STRUCTURE: Norfolk County Council has ended its formal agreement with a mental health trust after losing confidence in its capacity to guarantee outcomes for social care service users.
The authority terminated the section 75 agreement with Norfolk and Suffolk Foundation Trust on the last day of September.
Under section 75 of the 2006 NHS Act, councils and NHS bodies can pool or delegate resources relating to health or social care if it leads to service improvements.
Using these powers, Norfolk had delegated provision of its mental health related social care services to the trust since 2008 while remaining legally accountable for a set of social care outcomes.
These outcomes were linked to duties relating to deprivation of liberty rules, responsibilities around safeguarding children and duties to assess individuals for eligibility for care, to offer personal budgets, and to identify and assess carers.
The service’s budget was £3.6m in 2014-15.
As a result of the agreement coming to an end, around 100 social care staff previously employed directly by the provider will now work for the council, albeit embedded in the FT.
Management of the service will shift from the trust back to the council.
- Further priorities for mental health waiting times revealed
- CQC raises dementia care concerns
- Oxfordshire mental health contract will not go to tender
The service will be restructured to run in five localities to reflect the areas covered by the local clinical commissioning groups. It had previously been split into three local arms.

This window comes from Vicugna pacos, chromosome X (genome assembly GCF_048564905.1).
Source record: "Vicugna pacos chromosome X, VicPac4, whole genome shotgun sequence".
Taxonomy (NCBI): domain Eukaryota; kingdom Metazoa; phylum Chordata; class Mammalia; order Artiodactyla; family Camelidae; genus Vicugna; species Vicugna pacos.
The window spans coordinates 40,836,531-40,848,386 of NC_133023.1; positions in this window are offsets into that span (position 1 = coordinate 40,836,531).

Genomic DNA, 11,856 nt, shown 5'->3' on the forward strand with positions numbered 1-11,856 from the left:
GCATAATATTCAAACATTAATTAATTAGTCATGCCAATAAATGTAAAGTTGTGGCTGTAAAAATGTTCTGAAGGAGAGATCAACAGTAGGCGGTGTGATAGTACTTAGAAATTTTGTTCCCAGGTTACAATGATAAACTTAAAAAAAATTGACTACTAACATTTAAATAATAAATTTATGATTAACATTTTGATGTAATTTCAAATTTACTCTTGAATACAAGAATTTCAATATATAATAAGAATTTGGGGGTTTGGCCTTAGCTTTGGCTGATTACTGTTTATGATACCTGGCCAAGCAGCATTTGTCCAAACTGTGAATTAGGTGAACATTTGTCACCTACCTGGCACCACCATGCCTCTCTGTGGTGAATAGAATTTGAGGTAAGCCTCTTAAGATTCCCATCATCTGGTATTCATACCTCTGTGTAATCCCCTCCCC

Norfolk County Council’s director of community services Harold Bodmer said the authority and the trust were committed to delivering an integrated community mental health service.
“We had concerns that social care outcomes were not being met and we could not therefore demonstrate that county council members were meeting their statutory obligations,” he added.
Mr Bodmer said direct council management would ensure a “much stronger focus on social care”, leading to a “much better integrated service”.
Michael Scott, chief executive at Norfolk and Suffolk, said: “The decision not to continue the section 75 partnership agreement with Norfolk County Council when it ended on 30 September was the council’s.
“Both our trust and the county council remain committed to providing an integrated service with health and social care staff located in the same place.”
The council decided to terminate the agreement last January when it could no longer be assured that those outcomes were being met.
Information supplied to HSJ